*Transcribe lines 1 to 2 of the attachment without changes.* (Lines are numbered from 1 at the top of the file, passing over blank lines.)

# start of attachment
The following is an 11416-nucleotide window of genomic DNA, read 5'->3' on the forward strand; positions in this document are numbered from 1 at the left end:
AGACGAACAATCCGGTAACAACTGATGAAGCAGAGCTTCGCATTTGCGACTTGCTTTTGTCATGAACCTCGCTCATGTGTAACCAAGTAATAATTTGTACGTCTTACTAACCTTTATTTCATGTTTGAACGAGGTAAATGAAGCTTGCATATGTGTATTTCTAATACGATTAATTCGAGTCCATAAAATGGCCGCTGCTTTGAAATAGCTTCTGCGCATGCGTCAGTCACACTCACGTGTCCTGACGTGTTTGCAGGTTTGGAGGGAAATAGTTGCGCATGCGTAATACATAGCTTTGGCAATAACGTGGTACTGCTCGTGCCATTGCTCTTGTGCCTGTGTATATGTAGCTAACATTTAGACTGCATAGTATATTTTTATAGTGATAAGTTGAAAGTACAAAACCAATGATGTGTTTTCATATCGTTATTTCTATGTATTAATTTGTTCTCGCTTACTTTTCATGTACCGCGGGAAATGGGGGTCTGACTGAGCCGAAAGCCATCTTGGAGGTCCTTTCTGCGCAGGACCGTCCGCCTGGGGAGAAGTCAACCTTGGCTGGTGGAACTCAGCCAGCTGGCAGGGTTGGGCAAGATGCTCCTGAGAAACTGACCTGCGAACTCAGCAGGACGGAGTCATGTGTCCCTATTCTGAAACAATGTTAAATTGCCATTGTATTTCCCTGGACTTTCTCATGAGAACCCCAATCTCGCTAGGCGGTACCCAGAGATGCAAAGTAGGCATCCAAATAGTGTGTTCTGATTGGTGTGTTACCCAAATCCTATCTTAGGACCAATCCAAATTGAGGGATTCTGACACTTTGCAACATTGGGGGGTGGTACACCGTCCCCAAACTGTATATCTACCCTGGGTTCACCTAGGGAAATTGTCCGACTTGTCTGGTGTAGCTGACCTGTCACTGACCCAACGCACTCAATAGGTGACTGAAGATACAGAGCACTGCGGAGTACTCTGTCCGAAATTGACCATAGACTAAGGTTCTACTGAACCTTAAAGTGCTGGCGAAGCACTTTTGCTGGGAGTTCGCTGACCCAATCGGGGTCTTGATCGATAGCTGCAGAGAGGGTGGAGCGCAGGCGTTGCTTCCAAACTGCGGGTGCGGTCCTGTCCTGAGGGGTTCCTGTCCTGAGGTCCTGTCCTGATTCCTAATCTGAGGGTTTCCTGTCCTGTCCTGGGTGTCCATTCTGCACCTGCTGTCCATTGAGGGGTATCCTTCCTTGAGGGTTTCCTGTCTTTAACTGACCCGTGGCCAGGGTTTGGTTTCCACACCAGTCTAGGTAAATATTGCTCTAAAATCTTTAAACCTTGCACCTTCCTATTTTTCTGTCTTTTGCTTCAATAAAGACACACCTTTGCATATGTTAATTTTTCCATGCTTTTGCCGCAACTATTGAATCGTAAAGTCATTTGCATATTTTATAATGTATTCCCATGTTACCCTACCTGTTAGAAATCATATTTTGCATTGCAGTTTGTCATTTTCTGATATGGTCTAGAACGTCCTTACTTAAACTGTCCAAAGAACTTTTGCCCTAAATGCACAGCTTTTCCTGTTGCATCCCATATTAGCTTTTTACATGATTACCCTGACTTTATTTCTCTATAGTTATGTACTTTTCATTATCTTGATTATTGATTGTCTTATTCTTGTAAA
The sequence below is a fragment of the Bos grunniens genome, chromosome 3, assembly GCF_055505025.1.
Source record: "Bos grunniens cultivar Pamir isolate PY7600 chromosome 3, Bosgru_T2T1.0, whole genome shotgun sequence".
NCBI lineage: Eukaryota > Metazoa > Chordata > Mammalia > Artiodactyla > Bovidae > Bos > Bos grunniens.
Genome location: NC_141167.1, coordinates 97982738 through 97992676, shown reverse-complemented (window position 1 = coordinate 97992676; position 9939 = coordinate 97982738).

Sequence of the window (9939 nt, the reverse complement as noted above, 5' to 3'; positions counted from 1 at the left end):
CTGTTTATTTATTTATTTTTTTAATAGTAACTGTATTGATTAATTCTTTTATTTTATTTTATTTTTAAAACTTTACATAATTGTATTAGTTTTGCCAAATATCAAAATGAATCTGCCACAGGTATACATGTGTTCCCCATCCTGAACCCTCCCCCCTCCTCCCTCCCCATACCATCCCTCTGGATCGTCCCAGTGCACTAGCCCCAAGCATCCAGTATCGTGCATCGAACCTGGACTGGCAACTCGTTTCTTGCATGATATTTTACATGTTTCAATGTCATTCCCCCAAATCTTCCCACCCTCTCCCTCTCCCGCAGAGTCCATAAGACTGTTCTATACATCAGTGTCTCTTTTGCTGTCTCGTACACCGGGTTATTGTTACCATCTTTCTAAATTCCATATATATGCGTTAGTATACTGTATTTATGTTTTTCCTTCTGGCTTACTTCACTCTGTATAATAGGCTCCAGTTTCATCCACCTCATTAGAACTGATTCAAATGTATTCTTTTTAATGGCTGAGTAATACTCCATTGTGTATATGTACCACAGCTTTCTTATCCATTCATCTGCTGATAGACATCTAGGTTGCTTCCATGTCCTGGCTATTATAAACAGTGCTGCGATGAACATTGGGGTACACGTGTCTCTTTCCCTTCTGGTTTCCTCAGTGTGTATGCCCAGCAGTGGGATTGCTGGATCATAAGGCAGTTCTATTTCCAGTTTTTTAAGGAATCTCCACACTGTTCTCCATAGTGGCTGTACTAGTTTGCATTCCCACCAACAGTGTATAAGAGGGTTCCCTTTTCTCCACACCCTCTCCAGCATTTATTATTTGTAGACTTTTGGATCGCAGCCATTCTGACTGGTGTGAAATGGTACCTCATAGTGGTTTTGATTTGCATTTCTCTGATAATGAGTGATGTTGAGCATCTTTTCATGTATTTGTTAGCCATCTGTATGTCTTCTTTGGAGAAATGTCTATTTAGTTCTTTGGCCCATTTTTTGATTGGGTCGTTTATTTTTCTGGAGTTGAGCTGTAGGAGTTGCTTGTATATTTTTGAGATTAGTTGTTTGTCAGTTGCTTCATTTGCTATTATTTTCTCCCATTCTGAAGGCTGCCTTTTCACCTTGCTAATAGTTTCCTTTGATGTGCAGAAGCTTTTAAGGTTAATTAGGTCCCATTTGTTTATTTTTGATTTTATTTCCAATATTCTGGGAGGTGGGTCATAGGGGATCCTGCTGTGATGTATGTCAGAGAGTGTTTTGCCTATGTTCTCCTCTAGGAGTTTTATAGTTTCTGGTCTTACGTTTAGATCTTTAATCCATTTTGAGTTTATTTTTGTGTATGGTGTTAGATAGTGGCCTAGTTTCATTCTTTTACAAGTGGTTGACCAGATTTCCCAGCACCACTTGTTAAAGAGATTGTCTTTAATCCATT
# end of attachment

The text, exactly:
The following is an 11416-nucleotide window of genomic DNA, read 5'->3' on the forward strand; positions in this document are numbered from 1 at the left end:
AGACGAACAATCCGGTAACAACTGATGAAGCAGAGCTTCGCATTTGCGACTTGCTTTTGTCATGAACCTCGCTCATGTGTAACCAAGTAATAATTTGTACGTCTTACTAACCTTTATTTCATGTTTGAACGAGGTAAATGAAGCTTGCATATGTGTATTTCTAATACGATTAATTCGAGTCCATAAAATGGCCGCTGCTTTGAAATAGCTTCTGCGCATGCGTCAGTCACACTCACGTGTCCTGACGTGTTTGCAGGTTTGGAGGGAAATAGTTGCGCATGCGTAATACATAGCTTTGGCAATAACGTGGTACTGCTCGTGCCATTGCTCTTGTGCCTGTGTATATGTAGCTAACATTTAGACTGCATAGTATATTTTTATAGTGATAAGTTGAAAGTACAAAACCAATGATGTGTTTTCATATCGTTATTTCTATGTATTAATTTGTTCTCGCTTACTTTTCATGTACCGCGGGAAATGGGGGTCTGACTGAGCCGAAAGCCATCTTGGAGGTCCTTTCTGCGCAGGACCGTCCGCCTGGGGAGAAGTCAACCTTGGCTGGTGGAACTCAGCCAGCTGGCAGGGTTGGGCAAGATGCTCCTGAGAAACTGACCTGCGAACTCAGCAGGACGGAGTCATGTGTCCCTATTCTGAAACAATGTTAAATTGCCATTGTATTTCCCTGGACTTTCTCATGAGAACCCCAATCTCGCTAGGCGGTACCCAGAGATGCAAAGTAGGCATCCAAATAGTGTGTTCTGATTGGTGTGTTACCCAAATCCTATCTTAGGACCAATCCAAATTGAGGGATTCTGACACTTTGCAACATTGGGGGGTGGTACACCGTCCCCAAACTGTATATCTACCCTGGGTTCACCTAGGGAAATTGTCCGACTTGTCTGGTGTAGCTGACCTGTCACTGACCCAACGCACTCAATAGGTGACTGAAGATACAGAGCACTGCGGAGTACTCTGTCCGAAATTGACCATAGACTAAGGTTCTACTGAACCTTAAAGTGCTGGCGAAGCACTTTTGCTGGGAGTTCGCTGACCCAATCGGGGTCTTGATCGATAGCTGCAGAGAGGGTGGAGCGCAGGCGTTGCTTCCAAACTGCGGGTGCGGTCCTGTCCTGAGGGGTTCCTGTCCTGAGGTCCTGTCCTGATTCCTAATCTGAGGGTTTCCTGTCCTGTCCTGGGTGTCCATTCTGCACCTGCTGTCCATTGAGGGGTATCCTTCCTTGAGGGTTTCCTGTCTTTAACTGACCCGTGGCCAGGGTTTGGTTTCCACACCAGTCTAGGTAAATATTGCTCTAAAATCTTTAAACCTTGCACCTTCCTATTTTTCTGTCTTTTGCTTCAATAAAGACACACCTTTGCATATGTTAATTTTTCCATGCTTTTGCCGCAACTATTGAATCGTAAAGTCATTTGCATATTTTATAATGTATTCCCATGTTACCCTACCTGTTAGAAATCATATTTTGCATTGCAGTTTGTCATTTTCTGATATGGTCTAGAACGTCCTTACTTAAACTGTCCAAAGAACTTTTGCCCTAAATGCACAGCTTTTCCTGTTGCATCCCATATTAGCTTTTTACATGATTACCCTGACTTTATTTCTCTATAGTTATGTACTTTTCATTATCTTGATTATTGATTGTCTTATTCTTGTAAA